Many civilians would also question why Russell would want to go through the full-fledged BUDS process, a six-to-seven month grind that begins Aug. 28 in Coronado. Or wonder what appeal lies in a two-year cycle that includes six months of speciality schools, six months of platoon work, six more months of work with weather, intelligence and supply personnel and then six months of deployment in a dangerous environment.

To Russell, it’s obvious.

“The reason I want to do it is because they’re some of the most uncrazy guys,” said Russell, who will receive his degree in international relations later this month. “They’re the most highly educated, highly motivated, physically fit [people]. Just thoroughbreds. Division I athletes, that’s what attracts me to them, they’re thoroughbreds. They work harder, they’re stronger and faster than all the guys. This is sort of the Division I aspect of the military.”

That mentality only engenders more respect from opponents in a sport long influenced by quality teams from the service academies. Navy’s on-field resurgence in the last few years combined with global concerns have only accentuated the appreciation the rest of the sport has for stars like Russell.

“He’s one you’re glad he’s on our side,” Georgetown coach Dave Urick said. “A lot of people should feel good about that.”

Consummate leader

Midfielder Steve Looney has played with Russell for five seasons, going back to their year at the Naval Academy Prep School. He has grown accustomed to Russell’s stellar play, but remains impressed with his friend’s ability to remain in thorough command of those around him.

“He’s a great goalie and some of the saves he makes are amazing,” Looney said. “When I’m playing defense down there, he’ll be like, ‘C’mon Steve, do this’ and I’ll think, ‘You know what, I will do this.’ It fires me up.”

Russell is the veteran on Navy’s defensive unit, and his nation-leading 5.18 goals against average is a reflection of both his talent and ability to bring forth the best in his teammates. He has done so for three years and helped Navy fuel its lacrosse renaissance in the last three years.

But the 5-foot-7, 156-pounder is Navy’s undisputed on-field leader, a figure far larger than his diminutive status would suggest. He brings an analytical style his father noticed a long time ago, one set on producing results without much teeth-gnashing.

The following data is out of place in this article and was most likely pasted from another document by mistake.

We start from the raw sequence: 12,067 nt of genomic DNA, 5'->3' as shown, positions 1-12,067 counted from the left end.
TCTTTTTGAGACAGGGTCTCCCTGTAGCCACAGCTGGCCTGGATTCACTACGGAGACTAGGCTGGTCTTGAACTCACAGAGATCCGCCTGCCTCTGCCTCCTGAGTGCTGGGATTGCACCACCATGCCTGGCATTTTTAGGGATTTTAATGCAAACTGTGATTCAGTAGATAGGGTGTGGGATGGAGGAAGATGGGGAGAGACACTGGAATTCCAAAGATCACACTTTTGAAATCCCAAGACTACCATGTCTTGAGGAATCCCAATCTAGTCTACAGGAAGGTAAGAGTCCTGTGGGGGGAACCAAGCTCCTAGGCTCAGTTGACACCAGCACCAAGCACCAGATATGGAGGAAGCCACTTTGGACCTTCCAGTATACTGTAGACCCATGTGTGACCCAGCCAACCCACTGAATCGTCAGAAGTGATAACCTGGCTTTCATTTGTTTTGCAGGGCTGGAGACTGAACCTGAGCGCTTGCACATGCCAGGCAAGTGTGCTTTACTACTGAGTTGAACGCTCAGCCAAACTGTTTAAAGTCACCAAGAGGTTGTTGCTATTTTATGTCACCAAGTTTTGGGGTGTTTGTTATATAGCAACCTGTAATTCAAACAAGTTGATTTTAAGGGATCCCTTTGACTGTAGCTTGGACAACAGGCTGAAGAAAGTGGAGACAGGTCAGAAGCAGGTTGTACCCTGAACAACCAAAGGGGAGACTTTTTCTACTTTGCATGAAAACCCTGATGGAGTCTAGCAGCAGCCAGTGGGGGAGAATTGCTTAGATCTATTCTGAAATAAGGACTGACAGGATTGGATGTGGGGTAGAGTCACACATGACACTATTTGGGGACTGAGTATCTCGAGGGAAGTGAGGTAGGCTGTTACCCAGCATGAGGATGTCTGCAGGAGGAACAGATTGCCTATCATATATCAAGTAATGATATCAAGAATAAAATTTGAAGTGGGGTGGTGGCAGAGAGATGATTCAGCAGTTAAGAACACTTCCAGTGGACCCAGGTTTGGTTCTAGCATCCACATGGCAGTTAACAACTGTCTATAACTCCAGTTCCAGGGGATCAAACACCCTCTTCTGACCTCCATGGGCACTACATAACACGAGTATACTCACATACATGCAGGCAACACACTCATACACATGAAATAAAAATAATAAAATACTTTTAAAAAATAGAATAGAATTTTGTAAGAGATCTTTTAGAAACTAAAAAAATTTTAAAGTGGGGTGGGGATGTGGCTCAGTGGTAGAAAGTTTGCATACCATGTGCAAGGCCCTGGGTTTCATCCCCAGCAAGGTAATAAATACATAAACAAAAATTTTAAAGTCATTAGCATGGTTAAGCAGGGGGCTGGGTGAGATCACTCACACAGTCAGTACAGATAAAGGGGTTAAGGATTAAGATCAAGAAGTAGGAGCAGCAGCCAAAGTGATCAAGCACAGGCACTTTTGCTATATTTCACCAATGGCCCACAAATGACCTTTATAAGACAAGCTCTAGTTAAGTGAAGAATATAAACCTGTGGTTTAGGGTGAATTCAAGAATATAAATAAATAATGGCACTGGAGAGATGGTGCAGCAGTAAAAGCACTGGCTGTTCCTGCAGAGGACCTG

“He’ll call you out on it if you’re not doing what you’re supposed to do or you made a stupid play or a selfish play,” midfielder Tommy Wallin said. “I tried to run through six guys [against Army on April 15] and got the ball taken away and it’s my fault they scored. He came up afterward. He didn’t yell at me, he’s a good leader, but he said, ‘What are you doing. Stop. Don’t make a stupid play. Let’s do this.’ He’ll tell you how it is.”

Fearless in chasing groundballs, Russell will jump up and down and to further encourage his defense. But beyond the spontaneous emotional displays is the repetitive process of making seemingly every easy save as well as some of the hard ones every time out.

“I think consistency is the biggest thing for goalies, and there’s only two or three guys out there that you know are going to play consistently every game,” Russell said. “I feel like I’ve been really consistent throughout my career.”

Reliability only endears him further to the Navy staff. Ask Meade for a memorable Russell story, and he’ll tell a half-dozen. Like the time Meade saw him during the SEAL screener in the blizzard and Russell smiled and said, “It’s no problem.”

Or in the fourth quarter of the 2004 title game against Syracuse when Russell broke his collarbone. Meade pressed his face against Russell’s fasemask and asked how he was. Russell merely grinned and said, “I’m fine.”

Or helping the Mids beat Maryland on a badly sprained ankle last spring, an injury that quietly lingered the rest of season.

The best stories might be the ones that will unfold in Russell’s demanding career, tales almost no one will ever hear. Still, there are the next few weeks for Russell to make some more incredible saves, fuel a few upsets and complete the picture of an already remarkable career.

“I hope my favorite Matt Russell story is yet to come,” Meade said.